“First, from a purely numbers perspective, I don’t believe that there are enough voters for Liz to make up the gap. Let’s assume that her current 25 percent in the polling is made up of those Republicans who are supporting her because they support her stance on Trump. That means she needs roughly 50,000 more votes to catch up to HH’s 70+ percent. Even if she doubled the number of crossover voters in 2018, she would not come close.
“Second, I’ve done 20-plus campaigns and I believe that one of the most important gauges is momentum. You can’t fake it. I always gut check myself and say ‘are you engaging in wishful thinking?’ Or is there really momentum? I think the #1 reason Liz Cheney is not going to win, is because Liz Cheney has said she doesn’t think she’s going to win.
“Put yourself in the shoes of a Jackson liberal on primary day in August, 2018: ‘That Friess guy JUST got endorsed by Trump plus the last poll had him up 1 percent – this is going to be close, I CAN MAKE A DIFFERENCE!’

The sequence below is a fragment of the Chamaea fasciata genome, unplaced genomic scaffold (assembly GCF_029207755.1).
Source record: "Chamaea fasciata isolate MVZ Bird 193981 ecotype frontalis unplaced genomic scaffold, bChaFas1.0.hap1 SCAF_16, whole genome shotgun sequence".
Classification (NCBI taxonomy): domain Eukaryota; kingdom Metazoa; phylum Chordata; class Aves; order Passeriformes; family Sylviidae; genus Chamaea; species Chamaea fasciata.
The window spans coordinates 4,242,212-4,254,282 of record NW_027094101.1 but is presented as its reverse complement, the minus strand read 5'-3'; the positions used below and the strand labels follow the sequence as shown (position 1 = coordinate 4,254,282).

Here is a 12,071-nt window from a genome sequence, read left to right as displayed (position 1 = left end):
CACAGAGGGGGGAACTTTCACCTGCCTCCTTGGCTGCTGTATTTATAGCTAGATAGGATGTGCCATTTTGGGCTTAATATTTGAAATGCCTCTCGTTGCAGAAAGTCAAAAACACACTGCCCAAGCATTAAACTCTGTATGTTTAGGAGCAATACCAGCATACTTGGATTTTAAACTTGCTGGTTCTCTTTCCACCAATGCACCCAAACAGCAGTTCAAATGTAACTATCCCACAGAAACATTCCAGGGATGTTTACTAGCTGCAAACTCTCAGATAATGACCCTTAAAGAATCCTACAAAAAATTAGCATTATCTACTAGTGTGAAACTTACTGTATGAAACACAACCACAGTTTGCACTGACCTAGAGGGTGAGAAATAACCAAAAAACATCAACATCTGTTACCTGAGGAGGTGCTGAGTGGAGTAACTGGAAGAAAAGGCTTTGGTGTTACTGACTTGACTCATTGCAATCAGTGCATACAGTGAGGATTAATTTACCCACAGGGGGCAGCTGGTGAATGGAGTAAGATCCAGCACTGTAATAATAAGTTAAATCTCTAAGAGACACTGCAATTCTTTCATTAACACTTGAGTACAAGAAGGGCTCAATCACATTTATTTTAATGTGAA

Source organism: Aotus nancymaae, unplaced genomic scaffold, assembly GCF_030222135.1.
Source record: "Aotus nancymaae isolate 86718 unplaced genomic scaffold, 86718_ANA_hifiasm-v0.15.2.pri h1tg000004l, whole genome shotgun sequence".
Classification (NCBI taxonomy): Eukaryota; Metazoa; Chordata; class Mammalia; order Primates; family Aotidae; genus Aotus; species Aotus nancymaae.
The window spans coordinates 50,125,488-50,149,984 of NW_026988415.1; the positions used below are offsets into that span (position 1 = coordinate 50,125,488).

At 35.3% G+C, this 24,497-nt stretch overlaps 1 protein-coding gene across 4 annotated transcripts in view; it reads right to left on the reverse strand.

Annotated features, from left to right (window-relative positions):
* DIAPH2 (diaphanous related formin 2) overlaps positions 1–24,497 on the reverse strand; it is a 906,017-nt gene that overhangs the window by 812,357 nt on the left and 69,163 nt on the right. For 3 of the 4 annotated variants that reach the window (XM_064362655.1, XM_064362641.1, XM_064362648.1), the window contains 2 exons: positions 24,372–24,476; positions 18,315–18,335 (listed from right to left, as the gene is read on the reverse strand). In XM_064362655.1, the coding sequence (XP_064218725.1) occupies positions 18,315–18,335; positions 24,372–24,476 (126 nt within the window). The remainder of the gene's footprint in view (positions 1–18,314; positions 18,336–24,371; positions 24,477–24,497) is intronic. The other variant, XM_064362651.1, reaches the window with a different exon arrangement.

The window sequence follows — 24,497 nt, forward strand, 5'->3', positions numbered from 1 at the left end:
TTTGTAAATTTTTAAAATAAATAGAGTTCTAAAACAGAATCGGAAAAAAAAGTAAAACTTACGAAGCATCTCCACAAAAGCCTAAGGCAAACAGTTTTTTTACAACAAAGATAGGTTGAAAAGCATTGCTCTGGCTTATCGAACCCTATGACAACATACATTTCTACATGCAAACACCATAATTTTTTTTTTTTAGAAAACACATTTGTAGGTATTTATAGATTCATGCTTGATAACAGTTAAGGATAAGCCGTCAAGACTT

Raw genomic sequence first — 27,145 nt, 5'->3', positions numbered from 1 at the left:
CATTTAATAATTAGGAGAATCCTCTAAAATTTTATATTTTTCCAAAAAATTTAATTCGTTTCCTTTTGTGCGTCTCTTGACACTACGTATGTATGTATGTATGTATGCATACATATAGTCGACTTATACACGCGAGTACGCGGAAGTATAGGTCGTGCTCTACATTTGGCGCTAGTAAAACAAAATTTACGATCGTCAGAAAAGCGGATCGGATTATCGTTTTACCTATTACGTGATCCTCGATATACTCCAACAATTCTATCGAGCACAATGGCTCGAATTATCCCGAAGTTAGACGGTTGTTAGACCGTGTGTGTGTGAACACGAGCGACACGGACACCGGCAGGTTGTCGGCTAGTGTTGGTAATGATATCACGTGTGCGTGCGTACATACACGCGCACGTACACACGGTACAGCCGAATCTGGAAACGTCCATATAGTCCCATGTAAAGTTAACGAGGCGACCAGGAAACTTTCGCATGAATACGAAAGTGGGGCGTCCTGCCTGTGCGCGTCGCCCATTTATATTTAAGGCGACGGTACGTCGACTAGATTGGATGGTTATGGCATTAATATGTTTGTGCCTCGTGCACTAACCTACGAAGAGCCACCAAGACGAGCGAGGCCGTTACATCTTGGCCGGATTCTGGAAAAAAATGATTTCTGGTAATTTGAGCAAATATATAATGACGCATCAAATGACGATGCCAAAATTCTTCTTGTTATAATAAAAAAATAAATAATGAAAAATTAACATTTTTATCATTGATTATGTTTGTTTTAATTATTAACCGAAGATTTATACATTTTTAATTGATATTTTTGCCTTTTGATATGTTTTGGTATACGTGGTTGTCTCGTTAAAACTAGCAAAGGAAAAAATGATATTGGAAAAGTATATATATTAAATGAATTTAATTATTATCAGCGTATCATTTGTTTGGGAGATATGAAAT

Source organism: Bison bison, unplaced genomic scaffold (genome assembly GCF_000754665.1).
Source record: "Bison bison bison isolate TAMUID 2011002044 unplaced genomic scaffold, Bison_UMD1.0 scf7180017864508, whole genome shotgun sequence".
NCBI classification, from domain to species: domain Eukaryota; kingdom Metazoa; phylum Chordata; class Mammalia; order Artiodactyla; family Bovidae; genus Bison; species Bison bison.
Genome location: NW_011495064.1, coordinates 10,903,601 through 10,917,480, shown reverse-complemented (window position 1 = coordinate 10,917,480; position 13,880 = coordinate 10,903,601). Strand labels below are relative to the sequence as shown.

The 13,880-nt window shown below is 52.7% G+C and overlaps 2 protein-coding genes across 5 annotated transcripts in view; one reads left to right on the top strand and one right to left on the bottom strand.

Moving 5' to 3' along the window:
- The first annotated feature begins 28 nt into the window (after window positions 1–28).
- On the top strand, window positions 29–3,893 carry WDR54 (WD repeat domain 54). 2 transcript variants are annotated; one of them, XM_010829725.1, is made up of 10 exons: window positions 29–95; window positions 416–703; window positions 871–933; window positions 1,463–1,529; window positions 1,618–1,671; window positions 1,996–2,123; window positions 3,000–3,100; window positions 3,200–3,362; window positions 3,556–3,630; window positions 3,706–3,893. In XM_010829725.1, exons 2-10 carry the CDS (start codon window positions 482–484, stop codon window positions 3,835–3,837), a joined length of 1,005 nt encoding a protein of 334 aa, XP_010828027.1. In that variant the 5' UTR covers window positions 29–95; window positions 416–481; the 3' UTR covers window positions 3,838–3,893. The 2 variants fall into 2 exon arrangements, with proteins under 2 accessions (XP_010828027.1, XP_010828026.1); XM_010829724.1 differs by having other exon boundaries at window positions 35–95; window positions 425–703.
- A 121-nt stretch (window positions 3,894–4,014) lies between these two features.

“Now put yourself in those same shoes on August 16, 2022: ‘Liz Cheney has no shot, she has said so herself – I hope she wins, but I’m not going out of my way to vote.’
“I think Liz will get 15,000-20,000 crossover votes, but in order to motivate the tens of thousands more she needs – she would need to be going into this final stretch neck-in-neck – down to the wire – with a momentum that makes those notoriously flaky midterm primary voters want to show up, fill out an extra form, and vote Republican.”
There are a lot of bright people commenting here with a variety of different theories. It appears the consensus is that Liz will lose, but by how much? A landslide or a knife-thin margin?
Or, then again, maybe she wins.
Thanks to all these folks for chiming in.